Following issuance of the order, the Government moved for partial final judgment pursuant to Federal Rule of Civil Procedure 54(b) 1 on behalf of itself and three federal agencies that had (improperly) been named as FTCA defendants throughout the proceedings. The Government also argued that because no individual defendants had been named or served, and thus had neither appeared as parties nor sought representation from the Department of Justice, there was no one to seek interlocutory review of the court’s refusal to dismiss the Bivens actions. The court concluded that the Government’s contentions were “well taken,” Stanley v. CIA, 552 F. Supp. 619 (SD Fla. 1982), and on November 9, 1982, it granted the motion for partial final judgment, ordered the [483 U.S. 669, 674] Clerk to “enter final judgment in favor of the United States forthwith,” ibid., and vacated the portion of its prior order ruling on the Bivens claims against the individual defendants, giving Stanley 90 days to serve at least one individual defendant. The docket sheet for the case reflects the terms of that order (“The clerk to enter final judgment in favor of USA,” App. to Brief in Opposition A4), but does not indicate that an additional “separate document,” Fed. Rule Civ. Proc. 58, containing the judgment was entered. See Fed. Rule Civ. Proc. 79(a).
Stanley then filed his Second Amended Complaint, naming as defendants nine individuals (seven of whom are before us as petitioners) and the Board of Regents of the University of Maryland, 2 and asserting civil rights claims under 42 U.S.C. 1983 and 1985. Motions to dismiss for lack of personal jurisdiction and improper venue were filed on behalf of some of the defendants (it was alleged that proper service had not been made on the others), but before those motions were ruled on, we issued our decision in Chappell v. Wallace, 462 U.S. 296 (1983), holding that “enlisted military personnel may not maintain a suit to recover damages from a superior officer for alleged constitutional violations,” id., at 305, and reversing the sole authority cited by the District Court in its prior order refusing to dismiss Stanley’s Bivens claims. Stanley’s counsel brought the Chappell decision to the attention of the District Court, which, apparently treating the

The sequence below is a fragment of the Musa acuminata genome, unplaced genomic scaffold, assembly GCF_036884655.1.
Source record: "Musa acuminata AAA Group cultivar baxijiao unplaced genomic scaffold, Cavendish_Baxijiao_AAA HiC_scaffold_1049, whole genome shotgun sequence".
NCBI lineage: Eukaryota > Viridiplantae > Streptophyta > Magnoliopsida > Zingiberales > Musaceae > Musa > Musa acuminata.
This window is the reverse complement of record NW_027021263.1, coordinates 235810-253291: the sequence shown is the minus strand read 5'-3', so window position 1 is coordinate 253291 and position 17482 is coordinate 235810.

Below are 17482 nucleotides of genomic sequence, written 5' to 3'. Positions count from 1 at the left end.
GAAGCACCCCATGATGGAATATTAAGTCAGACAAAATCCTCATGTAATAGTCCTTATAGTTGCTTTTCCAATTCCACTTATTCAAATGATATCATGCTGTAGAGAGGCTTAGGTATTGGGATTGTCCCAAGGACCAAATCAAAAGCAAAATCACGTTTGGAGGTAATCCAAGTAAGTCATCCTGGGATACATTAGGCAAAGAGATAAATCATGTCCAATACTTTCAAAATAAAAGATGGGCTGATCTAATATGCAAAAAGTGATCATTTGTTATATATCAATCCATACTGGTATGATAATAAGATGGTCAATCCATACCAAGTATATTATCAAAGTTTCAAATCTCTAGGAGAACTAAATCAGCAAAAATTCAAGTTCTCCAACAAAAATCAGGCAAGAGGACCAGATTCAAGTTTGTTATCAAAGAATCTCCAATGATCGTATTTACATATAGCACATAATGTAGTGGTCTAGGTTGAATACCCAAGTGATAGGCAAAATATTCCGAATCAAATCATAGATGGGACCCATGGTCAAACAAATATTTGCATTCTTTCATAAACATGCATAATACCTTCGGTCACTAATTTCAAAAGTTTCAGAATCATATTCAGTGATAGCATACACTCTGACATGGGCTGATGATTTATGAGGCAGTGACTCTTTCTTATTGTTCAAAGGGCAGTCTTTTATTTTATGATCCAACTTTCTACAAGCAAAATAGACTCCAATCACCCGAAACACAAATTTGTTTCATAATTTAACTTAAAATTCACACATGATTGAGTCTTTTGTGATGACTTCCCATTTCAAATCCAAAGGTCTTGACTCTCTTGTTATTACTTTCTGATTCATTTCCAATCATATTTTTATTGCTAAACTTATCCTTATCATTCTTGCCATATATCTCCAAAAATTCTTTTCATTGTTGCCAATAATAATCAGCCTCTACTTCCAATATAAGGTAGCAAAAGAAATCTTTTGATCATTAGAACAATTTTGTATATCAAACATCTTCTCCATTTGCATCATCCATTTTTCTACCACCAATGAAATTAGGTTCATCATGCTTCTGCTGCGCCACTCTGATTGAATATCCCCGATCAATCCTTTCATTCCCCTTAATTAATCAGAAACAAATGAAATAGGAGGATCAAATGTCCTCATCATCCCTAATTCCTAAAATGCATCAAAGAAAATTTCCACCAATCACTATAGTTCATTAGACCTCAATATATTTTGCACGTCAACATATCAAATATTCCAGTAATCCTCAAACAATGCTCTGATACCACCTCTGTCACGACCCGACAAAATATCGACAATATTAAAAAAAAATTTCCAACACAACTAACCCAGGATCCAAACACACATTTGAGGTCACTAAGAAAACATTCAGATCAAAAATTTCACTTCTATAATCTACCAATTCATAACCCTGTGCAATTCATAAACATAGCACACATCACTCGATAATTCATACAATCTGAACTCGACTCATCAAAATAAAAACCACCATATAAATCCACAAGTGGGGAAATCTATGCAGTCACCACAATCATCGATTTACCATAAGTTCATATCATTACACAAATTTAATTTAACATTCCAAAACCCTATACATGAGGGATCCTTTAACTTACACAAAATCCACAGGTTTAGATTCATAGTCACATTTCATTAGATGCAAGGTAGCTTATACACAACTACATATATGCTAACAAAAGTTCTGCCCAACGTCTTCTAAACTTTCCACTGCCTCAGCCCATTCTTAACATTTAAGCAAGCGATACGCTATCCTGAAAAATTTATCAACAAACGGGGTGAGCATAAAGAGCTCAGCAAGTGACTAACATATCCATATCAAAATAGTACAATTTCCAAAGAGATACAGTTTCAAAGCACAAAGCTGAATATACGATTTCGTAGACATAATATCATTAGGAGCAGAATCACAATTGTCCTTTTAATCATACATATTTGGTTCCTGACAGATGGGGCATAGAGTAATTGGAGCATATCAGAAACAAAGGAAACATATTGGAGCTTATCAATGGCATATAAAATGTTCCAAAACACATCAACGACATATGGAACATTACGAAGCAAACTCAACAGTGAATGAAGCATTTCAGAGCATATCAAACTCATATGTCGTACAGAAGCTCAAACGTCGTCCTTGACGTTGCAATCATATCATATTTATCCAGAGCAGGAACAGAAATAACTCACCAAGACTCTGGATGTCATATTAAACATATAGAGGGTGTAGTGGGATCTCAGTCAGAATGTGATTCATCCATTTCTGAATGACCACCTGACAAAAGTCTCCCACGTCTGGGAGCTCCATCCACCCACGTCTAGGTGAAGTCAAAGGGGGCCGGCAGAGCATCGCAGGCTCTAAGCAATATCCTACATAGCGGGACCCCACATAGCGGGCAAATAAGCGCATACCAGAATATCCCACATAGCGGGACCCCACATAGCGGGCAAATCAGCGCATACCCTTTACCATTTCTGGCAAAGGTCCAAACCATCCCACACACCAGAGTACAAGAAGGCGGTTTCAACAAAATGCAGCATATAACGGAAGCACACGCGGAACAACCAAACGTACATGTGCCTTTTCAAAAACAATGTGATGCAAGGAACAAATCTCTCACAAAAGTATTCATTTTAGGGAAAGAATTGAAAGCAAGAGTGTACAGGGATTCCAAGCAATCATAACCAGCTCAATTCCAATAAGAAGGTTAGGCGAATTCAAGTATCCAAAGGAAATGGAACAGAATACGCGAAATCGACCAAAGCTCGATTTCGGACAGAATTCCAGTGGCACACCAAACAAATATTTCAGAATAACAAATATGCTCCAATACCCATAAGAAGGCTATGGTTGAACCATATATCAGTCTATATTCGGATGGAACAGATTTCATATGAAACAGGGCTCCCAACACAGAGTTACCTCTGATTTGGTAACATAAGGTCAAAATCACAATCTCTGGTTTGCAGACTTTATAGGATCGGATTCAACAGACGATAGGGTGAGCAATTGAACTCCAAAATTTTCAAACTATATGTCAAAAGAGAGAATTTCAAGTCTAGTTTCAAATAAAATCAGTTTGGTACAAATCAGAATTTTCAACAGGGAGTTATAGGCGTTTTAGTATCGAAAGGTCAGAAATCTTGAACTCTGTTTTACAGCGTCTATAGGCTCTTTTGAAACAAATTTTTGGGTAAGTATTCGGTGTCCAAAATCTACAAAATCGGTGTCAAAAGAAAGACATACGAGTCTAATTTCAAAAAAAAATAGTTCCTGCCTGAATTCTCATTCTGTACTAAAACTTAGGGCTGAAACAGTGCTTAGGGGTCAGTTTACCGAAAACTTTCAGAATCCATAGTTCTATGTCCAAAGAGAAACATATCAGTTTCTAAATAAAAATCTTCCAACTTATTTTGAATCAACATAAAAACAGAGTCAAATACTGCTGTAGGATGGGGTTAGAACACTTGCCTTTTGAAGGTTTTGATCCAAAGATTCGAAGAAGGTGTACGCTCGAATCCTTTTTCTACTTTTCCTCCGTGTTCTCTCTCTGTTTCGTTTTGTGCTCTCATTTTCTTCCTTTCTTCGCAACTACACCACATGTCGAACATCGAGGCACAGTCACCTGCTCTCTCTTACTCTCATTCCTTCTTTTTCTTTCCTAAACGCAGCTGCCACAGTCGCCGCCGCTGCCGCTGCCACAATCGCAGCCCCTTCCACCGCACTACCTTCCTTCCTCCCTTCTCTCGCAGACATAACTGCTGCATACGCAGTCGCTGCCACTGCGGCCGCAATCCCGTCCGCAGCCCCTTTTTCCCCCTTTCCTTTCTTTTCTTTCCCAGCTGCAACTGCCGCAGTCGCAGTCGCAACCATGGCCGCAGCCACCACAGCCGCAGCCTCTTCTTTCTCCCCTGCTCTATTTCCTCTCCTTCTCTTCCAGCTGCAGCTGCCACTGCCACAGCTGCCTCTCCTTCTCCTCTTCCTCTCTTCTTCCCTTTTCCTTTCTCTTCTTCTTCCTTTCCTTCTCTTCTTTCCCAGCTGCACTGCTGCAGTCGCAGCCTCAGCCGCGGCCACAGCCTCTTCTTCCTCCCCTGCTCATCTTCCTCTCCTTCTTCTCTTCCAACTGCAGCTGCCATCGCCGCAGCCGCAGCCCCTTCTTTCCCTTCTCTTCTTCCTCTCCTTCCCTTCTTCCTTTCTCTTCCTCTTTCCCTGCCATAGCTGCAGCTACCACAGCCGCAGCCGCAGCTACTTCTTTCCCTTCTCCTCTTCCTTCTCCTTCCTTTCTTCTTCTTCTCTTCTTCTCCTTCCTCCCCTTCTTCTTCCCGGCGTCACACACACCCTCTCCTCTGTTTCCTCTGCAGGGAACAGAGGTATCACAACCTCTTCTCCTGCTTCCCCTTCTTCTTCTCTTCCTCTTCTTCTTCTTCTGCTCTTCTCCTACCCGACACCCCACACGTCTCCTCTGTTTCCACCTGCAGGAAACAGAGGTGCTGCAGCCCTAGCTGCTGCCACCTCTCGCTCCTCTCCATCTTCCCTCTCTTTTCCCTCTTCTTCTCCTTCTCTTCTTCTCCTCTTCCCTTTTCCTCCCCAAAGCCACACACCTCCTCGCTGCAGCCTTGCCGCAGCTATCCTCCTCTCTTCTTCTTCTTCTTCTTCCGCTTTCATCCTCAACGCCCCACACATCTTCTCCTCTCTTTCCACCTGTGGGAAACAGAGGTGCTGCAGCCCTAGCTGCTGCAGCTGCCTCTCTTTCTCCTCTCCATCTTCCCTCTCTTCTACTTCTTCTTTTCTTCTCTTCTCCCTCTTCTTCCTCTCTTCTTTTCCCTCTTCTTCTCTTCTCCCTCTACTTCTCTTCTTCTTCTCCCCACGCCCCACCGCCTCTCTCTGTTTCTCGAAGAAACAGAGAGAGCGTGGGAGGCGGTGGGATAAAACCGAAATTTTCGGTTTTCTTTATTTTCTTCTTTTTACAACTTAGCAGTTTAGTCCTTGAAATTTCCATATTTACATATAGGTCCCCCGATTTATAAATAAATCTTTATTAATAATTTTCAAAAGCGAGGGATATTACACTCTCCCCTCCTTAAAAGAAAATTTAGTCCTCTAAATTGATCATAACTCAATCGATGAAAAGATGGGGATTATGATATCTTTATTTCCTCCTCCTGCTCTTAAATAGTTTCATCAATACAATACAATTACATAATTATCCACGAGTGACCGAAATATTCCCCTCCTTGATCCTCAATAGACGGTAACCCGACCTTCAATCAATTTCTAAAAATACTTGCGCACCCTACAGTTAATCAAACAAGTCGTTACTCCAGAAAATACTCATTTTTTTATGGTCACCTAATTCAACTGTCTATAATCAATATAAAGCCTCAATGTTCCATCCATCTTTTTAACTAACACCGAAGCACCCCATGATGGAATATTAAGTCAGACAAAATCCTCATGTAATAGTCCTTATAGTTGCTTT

filing [483 U.S. 669, 675] of the Second Amended Complaint as automatically reinstating its previously vacated order concerning the Bivens claims, sua sponte reconsidered and reaffirmed its prior decision. It concluded that, despite the broadly stated holding of the case, Chappell did not “totally ba[r] Bivens actions by servicemen for torts committed against them during their term of service.” 574 F. Supp. 474, 478 (1983). Rather, it said, Chappell only bars Bivens actions when “a member of the military brings a suit against a superior officer for wrongs which involve direct orders in the performance of military duty and the discipline and order necessary thereto,” 574 F. Supp., at 479, factors that in its view were not involved in Stanley’s claim. Nor could the court find in congressionally prescribed remedies, such as the Veterans’ Benefits Act, 38 U.S.C. 301 et seq., any expression of exclusivity of the sort Bivens contemplated would preclude recovery. See 403 U.S., at 397 . The court again certified its order for interlocutory appeal under 1292(b), which petitioners sought and the Court of Appeals for the Eleventh Circuit granted.
The Court of Appeals affirmed the conclusion that Chappell does not require dismissal of Stanley’s Bivens claims, on essentially the grounds relied upon by the District Court. 786 F.2d 1490 (1986). The court did not think that Congress’ activity in the military justice field was a “special facto[r]” precluding Stanley’s claim, as “[t]hose intramilitary administrative procedures which the Court found adequate to redress the servicemen’s racial discrimination complaints in Chappell are clearly inadequate to compensate Stanley for the violations complained of here.” Id., at 1496.
Although the issue had not been addressed in the order from which the interlocutory appeal was taken, the Court of Appeals further determined that recent precedent in the Eleventh Circuit, including Johnson v. United States, 749 F.2d 1530 (1985), rev’d, 481 U.S. 681 (1987), indicated that Stanley might have a viable FTCA claim against the United States, and that law-of-the-case principles therefore did not [483 U.S. 669, 676] require adherence to the 1982 holding that Stanley’s FTCA claim was barred by Feres. It remanded with instructions to the District Court to “allow Stanley the opportunity to amend to plead consistent with recent precedent.” 786 F.2d, at 1499.
Because the Courts of Appeals have not been uniform in their interpretation of the holding in Chappell, 3 and because the Court of Appeals’ reinstatement of Stanley’s FTCA claims seems at odds with sound judicial practice, we granted certiorari. 479 U.S. 1005 (1986).